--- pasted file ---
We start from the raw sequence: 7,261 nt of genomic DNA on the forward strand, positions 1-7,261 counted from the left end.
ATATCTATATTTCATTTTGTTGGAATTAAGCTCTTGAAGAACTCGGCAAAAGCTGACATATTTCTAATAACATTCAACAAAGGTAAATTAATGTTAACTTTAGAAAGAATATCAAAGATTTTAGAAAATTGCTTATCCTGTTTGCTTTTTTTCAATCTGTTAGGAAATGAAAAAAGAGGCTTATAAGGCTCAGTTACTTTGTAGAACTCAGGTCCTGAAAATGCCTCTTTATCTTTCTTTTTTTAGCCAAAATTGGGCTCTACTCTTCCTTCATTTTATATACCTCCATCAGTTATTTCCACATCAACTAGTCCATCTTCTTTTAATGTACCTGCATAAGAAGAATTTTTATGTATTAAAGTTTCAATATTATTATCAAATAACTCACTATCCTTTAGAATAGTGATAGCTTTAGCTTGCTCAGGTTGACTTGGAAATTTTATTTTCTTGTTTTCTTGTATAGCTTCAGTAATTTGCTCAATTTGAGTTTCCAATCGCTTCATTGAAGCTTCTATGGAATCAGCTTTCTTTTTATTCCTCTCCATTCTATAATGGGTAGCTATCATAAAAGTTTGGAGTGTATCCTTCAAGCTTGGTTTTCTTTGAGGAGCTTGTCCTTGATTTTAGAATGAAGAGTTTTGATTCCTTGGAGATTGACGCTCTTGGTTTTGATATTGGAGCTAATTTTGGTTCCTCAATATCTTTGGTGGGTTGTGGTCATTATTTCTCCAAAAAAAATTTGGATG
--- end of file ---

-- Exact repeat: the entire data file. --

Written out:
We start from the raw sequence: 7,261 nt of genomic DNA on the forward strand, positions 1-7,261 counted from the left end.
ATATCTATATTTCATTTTGTTGGAATTAAGCTCTTGAAGAACTCGGCAAAAGCTGACATATTTCTAATAACATTCAACAAAGGTAAATTAATGTTAACTTTAGAAAGAATATCAAAGATTTTAGAAAATTGCTTATCCTGTTTGCTTTTTTTCAATCTGTTAGGAAATGAAAAAAGAGGCTTATAAGGCTCAGTTACTTTGTAGAACTCAGGTCCTGAAAATGCCTCTTTATCTTTCTTTTTTTAGCCAAAATTGGGCTCTACTCTTCCTTCATTTTATATACCTCCATCAGTTATTTCCACATCAACTAGTCCATCTTCTTTTAATGTACCTGCATAAGAAGAATTTTTATGTATTAAAGTTTCAATATTATTATCAAATAACTCACTATCCTTTAGAATAGTGATAGCTTTAGCTTGCTCAGGTTGACTTGGAAATTTTATTTTCTTGTTTTCTTGTATAGCTTCAGTAATTTGCTCAATTTGAGTTTCCAATCGCTTCATTGAAGCTTCTATGGAATCAGCTTTCTTTTTATTCCTCTCCATTCTATAATGGGTAGCTATCATAAAAGTTTGGAGTGTATCCTTCAAGCTTGGTTTTCTTTGAGGAGCTTGTCCTTGATTTTAGAATGAAGAGTTTTGATTCCTTGGAGATTGACGCTCTTGGTTTTGATATTGGAGCTAATTTTGGTTCCTCAATATCTTTGGTGGGTTGTGGTCATTATTTCTCCAAAAAAAATTTGGATG